Review: ‘Bad Hombres/Good Wives’ is definitely a blast that is inspired of humor at San Diego Rep

Review: ‘Bad Hombres/Good Wives’ is definitely a blast that is inspired of humor at San Diego Rep

During the threat of sounding flip — which wouldn’t do justice to a winningly bonkers comedy that takes its female-empowerment themes seriously — “Bad Hombres/Good Wives” might just motivate both a hashtag and a theatrical genre: #MeTuba.

Within the San Diego Rep world premiere of Herbert Sigьenza’s Moliиre-goes-modern mashup, the blurts of the sousaphone act as both musical accompaniment and sly comic commentary in the deliriously antic action.

Therefore the man whom plays it as he roves across the stage — the tubaist that is talented Kuicho Rodriguez — becomes something such as a wordlessly wry Greek chorus (in the event that ancient Greeks had gotten around to developing marching bands).

The Rep resident playwright (and co-founder of the pioneering Chicano troupe Culture Clash) who loves putting classics through a pop-culture Mixmaster it’s the kind of anything-goes gambit that often animates plays by Sigьenza.

However with “Bad Hombres” — built around Moliиre’s “School for Wives,” about a chauvinistic old goat attempting to groom an ideal, subservient wife — the playwright has brought their singularly eccentric sensibilities asian brides for sale to fresh creative levels.

So that as directed with a yen for the kinetic by Rep creative chief Sam Woodhouse, the play has its own ladies not merely switching the tables but flipping them together with some hapless men’s minds, amid the ultra-macho milieu of Mexican medication cartels within the early 1990s.

Sigьenza’s story ( that he has referred to as being #MeToo-inspired) keeps the bare bones of Moliиre’s satire, regardless if the environment is just a little various: This has a brutal and drug that is arrogant known as Don Ernesto (played by the consummate pro John Padilla) getting set to marry young Eva (a sharp and deceptively delicate Yvette Angulo), that has been sequestered in a convent for decades.

As Ernesto places it: “Men’s matches are created to purchase. You will want to a spouse?”

To wow Eva, Ernesto is masquerading being an alter ego — a dapper and erudite teacher. The pending wedding, however, coincides with all the loss of Ernesto’s archrival, while the arrival of their grieving son, Don Mario (a really funny and athletic Jose Balistrieri, lending matinee-idol design).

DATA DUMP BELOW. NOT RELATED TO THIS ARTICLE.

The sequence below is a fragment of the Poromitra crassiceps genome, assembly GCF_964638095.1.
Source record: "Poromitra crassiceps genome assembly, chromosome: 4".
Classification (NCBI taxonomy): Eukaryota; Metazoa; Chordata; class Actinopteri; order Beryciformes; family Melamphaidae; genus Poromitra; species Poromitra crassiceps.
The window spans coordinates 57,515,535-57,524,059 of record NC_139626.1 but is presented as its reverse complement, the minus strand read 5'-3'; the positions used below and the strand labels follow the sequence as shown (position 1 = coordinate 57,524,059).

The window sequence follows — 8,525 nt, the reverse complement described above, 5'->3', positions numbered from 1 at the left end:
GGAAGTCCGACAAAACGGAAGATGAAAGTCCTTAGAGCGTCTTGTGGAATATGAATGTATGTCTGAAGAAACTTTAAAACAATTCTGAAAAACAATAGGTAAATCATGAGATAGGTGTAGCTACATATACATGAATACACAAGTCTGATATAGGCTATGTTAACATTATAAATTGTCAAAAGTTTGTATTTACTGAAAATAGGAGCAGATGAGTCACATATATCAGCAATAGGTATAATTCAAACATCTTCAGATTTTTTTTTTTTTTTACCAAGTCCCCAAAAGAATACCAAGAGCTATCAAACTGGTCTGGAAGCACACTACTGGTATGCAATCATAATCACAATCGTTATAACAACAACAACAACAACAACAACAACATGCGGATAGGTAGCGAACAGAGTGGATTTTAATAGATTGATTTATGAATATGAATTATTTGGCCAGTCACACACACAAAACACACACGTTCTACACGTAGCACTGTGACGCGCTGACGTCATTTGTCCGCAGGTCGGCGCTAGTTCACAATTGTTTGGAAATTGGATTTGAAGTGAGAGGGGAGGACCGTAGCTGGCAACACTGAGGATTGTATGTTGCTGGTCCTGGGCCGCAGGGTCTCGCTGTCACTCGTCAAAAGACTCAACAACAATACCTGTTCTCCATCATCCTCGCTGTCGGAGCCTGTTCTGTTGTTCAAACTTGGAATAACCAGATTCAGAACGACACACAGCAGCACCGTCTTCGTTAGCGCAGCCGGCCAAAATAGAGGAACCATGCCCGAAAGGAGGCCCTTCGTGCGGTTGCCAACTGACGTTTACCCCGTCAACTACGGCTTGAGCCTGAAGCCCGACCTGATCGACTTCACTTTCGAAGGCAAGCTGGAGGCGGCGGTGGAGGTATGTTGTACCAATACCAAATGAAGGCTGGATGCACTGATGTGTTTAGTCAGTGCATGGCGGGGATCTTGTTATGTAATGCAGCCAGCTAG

Mario and Eva immediately fall in love; Mario confesses all to Ernesto, perhaps not realizing whom he’s; a few cartel goons (enjoyed amusing cluelessness by Daniel Ramos III and Salomуn Maya) attempt to terminate Mario; and all sorts of forms of mistaken-identity mayhem ensues, in a nod to some other big impact, William Shakespeare. (Or “Guillermo,” as the very literary Eva prefers to phone him.)

Several other figures loom large, too. Sigьenza pours himself into a dress that is close-fitting have fun with the witty housekeeper, Armida, who Ernesto hired away from shame after blowing up her old boss’s automobile with Armida on it. Siguenza’s portrayal that is drydrag and all sorts of) creates a satisfying contrast to any or all the madness swirling around Armida.

Sigьenza’s Culture Clash compatriot Ric Salinas also earns laughs because the comically fawning priest, Father Alberto. (No fault of their many homosexual humor surrounding the type can feel a small retro.)

After which there’s Lucha Grande — a beloved singer of fiercely maudlin canciуnes, therefore the whip-cracking widow of Ernesto’s dead rival. She’s got a black colored spot on her behalf attention and a large chip on the neck on the male malfeasance she’s seen, therefore the matchless Roxane Carrasco plays her in positively style that is show-stopping.

She’s served well by music through the accomplished composer Bostich associated with ensemble Nortec Collective. And Sean Fanning’s set that is resourceful as much as the regular location changes, while Carmen Amon’s memorably over-the-top costumes, Chris Rynne’s illumination, Matt Lescault-Wood’s noise and Samantha Rojales’ projections are likewise first-rate.

That knows exactly exactly what Moliйre will make of all of the this, however in the character of Siguenza’s bilingual treasure of the brand new play, I’m going to borrow a phrase of approval from Lucha Grande: Orale!

‘Bad Hombres/Good Spouses’

Whenever: 7 p.m. Wednesdays; 8 p.m. Thursdays-Fridays; 2 and 8 p.m. Saturdays; 2 and 7 p.m. Sundays. (Some exceptions; talk with theater.) Through Oct. 27.

Where: San Diego Rep’s Lyceum Stage, 79 Horton Plaza, downtown.